It’s no secret that the best time to sign up for Medicare is as soon as you become eligible. For those who are already receiving Social Security, you will be automatically enrolled, and your benefits will begin on the first day of the month you turn 65. If you are receiving Social Security Disability, you will also be automatically enrolled in Medicare after your 24th month of receiving SS benefits.
However, for the majority of people, automatic enrollment does not apply, and you will need to self-enroll. The initial enrollment period for Medicare begins three months before you turn 65 and ends three months after your 65th birthday.
If you do not enroll in time, there can be serious financial consequences. For example, for each 12-month period you go without enrolling, your Part B premiums will increase by 10%. This may not seem like much at first, but considering that the average Part B Premium in 2015 is approximately $105 per month, delaying your enrollment can cost you hundreds per year. And the penalties won’t decrease over time, and will be with you for as long as you have Part B coverage.
Late enrollment fees aren’t just limited to Part B coverage, either. Most people receive Medicare Part A for free, but if you are one of the few who pay premiums, those too will increase if you enroll late. The same goes for Part D coverage, with premiums potentially increasing each month you go without enrolling.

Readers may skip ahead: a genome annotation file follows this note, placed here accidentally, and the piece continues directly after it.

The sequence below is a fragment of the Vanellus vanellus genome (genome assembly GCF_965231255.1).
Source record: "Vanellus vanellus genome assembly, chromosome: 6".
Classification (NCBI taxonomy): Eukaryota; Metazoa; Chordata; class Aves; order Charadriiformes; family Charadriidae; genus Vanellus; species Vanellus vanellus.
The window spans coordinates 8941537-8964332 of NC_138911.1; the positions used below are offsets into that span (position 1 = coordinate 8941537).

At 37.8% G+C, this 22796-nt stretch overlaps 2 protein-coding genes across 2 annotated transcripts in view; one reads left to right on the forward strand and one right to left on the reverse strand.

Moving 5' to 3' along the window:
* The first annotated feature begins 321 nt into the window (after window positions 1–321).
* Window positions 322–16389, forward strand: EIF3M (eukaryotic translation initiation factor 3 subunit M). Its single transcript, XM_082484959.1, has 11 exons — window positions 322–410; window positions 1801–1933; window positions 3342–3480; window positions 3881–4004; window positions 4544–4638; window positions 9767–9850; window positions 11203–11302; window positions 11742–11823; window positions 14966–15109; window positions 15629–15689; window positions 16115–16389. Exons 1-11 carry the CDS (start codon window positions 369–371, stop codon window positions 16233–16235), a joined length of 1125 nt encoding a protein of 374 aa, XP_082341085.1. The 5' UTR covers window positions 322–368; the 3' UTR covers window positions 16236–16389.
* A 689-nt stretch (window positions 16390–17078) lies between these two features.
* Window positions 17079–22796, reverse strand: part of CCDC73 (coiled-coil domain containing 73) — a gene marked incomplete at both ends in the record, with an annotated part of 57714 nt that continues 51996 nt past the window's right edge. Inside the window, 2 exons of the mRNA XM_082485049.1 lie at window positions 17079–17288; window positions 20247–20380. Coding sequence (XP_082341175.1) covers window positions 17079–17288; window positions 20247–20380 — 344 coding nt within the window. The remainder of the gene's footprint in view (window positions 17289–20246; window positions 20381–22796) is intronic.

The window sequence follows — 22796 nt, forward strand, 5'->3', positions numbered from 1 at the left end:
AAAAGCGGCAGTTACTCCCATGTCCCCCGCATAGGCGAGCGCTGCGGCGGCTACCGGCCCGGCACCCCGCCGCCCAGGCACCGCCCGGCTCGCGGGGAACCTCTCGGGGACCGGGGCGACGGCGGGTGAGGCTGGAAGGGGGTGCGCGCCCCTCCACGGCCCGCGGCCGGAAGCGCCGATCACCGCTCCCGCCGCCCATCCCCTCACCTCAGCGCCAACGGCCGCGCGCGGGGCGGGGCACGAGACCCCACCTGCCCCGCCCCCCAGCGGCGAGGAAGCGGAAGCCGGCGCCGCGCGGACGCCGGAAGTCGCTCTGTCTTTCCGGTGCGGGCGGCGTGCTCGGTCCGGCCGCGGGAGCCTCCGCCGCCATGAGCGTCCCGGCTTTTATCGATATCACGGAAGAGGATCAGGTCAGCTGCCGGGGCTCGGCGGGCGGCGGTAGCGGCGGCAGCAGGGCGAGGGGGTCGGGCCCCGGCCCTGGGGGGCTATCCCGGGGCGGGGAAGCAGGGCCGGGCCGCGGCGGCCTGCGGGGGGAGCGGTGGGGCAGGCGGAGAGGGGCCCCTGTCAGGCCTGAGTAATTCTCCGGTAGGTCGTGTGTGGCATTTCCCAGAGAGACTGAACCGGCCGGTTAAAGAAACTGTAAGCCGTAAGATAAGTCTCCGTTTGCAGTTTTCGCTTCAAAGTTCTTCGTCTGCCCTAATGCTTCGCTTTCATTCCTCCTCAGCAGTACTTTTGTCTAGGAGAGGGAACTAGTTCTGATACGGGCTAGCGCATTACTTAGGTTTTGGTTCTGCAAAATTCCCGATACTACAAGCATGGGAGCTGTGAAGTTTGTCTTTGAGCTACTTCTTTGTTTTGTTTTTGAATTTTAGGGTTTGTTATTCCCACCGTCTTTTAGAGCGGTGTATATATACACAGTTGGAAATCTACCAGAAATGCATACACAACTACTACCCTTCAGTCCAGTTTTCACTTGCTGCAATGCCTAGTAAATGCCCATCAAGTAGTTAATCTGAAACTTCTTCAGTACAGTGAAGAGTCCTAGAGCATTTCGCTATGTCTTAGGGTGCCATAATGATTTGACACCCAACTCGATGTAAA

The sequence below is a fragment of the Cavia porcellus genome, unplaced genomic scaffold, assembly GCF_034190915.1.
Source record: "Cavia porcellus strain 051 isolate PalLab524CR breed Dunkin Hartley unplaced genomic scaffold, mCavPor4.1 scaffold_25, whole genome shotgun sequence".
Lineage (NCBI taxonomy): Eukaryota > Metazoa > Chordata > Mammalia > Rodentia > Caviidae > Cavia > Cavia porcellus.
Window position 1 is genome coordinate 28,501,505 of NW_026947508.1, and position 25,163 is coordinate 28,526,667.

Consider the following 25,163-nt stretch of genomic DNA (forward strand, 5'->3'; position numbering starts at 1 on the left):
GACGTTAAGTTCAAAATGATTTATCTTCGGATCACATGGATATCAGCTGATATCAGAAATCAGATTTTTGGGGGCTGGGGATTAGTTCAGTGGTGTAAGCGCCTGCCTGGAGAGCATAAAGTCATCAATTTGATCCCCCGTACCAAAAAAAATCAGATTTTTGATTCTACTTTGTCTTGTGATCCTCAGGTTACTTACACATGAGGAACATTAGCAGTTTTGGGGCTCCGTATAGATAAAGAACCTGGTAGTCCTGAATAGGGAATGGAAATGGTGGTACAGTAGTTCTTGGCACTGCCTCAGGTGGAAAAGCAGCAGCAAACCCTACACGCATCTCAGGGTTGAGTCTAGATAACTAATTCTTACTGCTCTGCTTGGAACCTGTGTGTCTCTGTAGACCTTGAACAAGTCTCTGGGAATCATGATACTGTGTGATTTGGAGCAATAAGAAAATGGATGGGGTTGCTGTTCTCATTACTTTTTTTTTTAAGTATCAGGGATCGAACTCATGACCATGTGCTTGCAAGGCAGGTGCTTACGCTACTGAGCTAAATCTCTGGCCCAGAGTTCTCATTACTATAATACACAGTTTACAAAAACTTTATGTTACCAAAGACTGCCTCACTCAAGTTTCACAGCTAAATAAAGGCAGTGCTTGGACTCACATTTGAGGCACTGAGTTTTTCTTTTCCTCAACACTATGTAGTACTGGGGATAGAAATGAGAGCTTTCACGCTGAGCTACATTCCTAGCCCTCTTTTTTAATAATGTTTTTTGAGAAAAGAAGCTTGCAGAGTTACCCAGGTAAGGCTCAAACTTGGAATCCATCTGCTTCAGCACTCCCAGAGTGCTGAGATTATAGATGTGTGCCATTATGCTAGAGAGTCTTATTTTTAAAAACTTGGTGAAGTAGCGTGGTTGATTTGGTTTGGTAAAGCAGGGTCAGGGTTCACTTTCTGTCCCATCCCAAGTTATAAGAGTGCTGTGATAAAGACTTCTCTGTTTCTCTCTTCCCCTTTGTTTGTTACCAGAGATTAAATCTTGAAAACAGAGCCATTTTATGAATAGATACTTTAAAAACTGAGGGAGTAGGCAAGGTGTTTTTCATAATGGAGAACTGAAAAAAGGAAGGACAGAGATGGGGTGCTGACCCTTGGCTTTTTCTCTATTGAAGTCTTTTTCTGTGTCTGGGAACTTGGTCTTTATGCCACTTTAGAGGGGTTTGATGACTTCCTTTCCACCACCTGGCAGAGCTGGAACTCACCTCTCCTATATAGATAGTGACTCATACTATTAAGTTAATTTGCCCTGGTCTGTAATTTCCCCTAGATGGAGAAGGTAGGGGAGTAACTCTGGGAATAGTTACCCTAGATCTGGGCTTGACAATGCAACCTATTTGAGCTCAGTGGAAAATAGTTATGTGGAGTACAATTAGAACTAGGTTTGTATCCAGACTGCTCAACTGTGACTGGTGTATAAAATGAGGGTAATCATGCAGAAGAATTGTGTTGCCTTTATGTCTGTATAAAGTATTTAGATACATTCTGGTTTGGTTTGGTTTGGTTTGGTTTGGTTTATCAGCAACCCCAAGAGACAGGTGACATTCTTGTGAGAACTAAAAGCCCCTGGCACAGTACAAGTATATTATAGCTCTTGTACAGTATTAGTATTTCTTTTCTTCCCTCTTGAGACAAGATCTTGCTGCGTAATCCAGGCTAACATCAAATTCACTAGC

The main way you can avoid late enrollment fees is if you qualify for a special enrollment period due to employment. If you are still working past the age of 65 and receiving health benefits from your employer, you will likely qualify for a special enrollment period when you do decide to retire. As long as you enroll during that period, you should not have to face any late enrollment penalties.
Not all insurance coverage qualifies you for a special enrollment period, however. If you are receiving COBRA coverage, or receiving retiree health benefits from an employer, you will still be faced with late enrollment penalties. Only health insurance provided for current employment qualifies.
It’s important to know the rules and regulations when you’re nearing Medicare eligibility. By following them and enrolling as soon as you’re eligible, you can prevent yourself from paying more than you need to for Medicare coverage.